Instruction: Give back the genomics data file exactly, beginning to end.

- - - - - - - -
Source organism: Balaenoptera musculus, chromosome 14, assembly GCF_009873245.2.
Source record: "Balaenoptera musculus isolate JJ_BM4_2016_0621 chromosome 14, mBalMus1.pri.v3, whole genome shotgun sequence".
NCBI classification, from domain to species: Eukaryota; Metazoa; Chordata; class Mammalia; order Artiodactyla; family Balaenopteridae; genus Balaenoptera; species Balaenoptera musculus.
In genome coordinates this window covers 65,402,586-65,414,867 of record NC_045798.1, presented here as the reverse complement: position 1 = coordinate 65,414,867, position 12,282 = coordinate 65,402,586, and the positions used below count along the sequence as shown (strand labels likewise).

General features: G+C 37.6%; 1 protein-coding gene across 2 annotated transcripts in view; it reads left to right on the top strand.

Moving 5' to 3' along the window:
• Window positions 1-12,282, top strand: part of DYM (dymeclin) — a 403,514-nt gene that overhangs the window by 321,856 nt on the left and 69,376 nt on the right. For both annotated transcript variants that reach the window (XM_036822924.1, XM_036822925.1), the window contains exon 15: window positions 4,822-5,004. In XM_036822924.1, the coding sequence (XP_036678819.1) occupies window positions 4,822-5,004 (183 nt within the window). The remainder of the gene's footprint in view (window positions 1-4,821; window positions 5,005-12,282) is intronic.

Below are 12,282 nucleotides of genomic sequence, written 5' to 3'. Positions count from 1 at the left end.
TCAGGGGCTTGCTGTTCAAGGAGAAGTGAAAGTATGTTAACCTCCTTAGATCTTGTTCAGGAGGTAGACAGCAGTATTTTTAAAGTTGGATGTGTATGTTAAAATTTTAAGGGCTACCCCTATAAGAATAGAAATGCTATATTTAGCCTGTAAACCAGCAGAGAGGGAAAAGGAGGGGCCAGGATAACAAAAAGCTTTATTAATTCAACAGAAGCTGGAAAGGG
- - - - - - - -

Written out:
Source organism: Balaenoptera musculus, chromosome 14, assembly GCF_009873245.2.
Source record: "Balaenoptera musculus isolate JJ_BM4_2016_0621 chromosome 14, mBalMus1.pri.v3, whole genome shotgun sequence".
NCBI classification, from domain to species: Eukaryota; Metazoa; Chordata; class Mammalia; order Artiodactyla; family Balaenopteridae; genus Balaenoptera; species Balaenoptera musculus.
In genome coordinates this window covers 65,402,586-65,414,867 of record NC_045798.1, presented here as the reverse complement: position 1 = coordinate 65,414,867, position 12,282 = coordinate 65,402,586, and the positions used below count along the sequence as shown (strand labels likewise).

General features: G+C 37.6%; 1 protein-coding gene across 2 annotated transcripts in view; it reads left to right on the top strand.

Moving 5' to 3' along the window:
• Window positions 1-12,282, top strand: part of DYM (dymeclin) — a 403,514-nt gene that overhangs the window by 321,856 nt on the left and 69,376 nt on the right. For both annotated transcript variants that reach the window (XM_036822924.1, XM_036822925.1), the window contains exon 15: window positions 4,822-5,004. In XM_036822924.1, the coding sequence (XP_036678819.1) occupies window positions 4,822-5,004 (183 nt within the window). The remainder of the gene's footprint in view (window positions 1-4,821; window positions 5,005-12,282) is intronic.

Below are 12,282 nucleotides of genomic sequence, written 5' to 3'. Positions count from 1 at the left end.
TCAGGGGCTTGCTGTTCAAGGAGAAGTGAAAGTATGTTAACCTCCTTAGATCTTGTTCAGGAGGTAGACAGCAGTATTTTTAAAGTTGGATGTGTATGTTAAAATTTTAAGGGCTACCCCTATAAGAATAGAAATGCTATATTTAGCCTGTAAACCAGCAGAGAGGGAAAAGGAGGGGCCAGGATAACAAAAAGCTTTATTAATTCAACAGAAGCTGGAAAGGG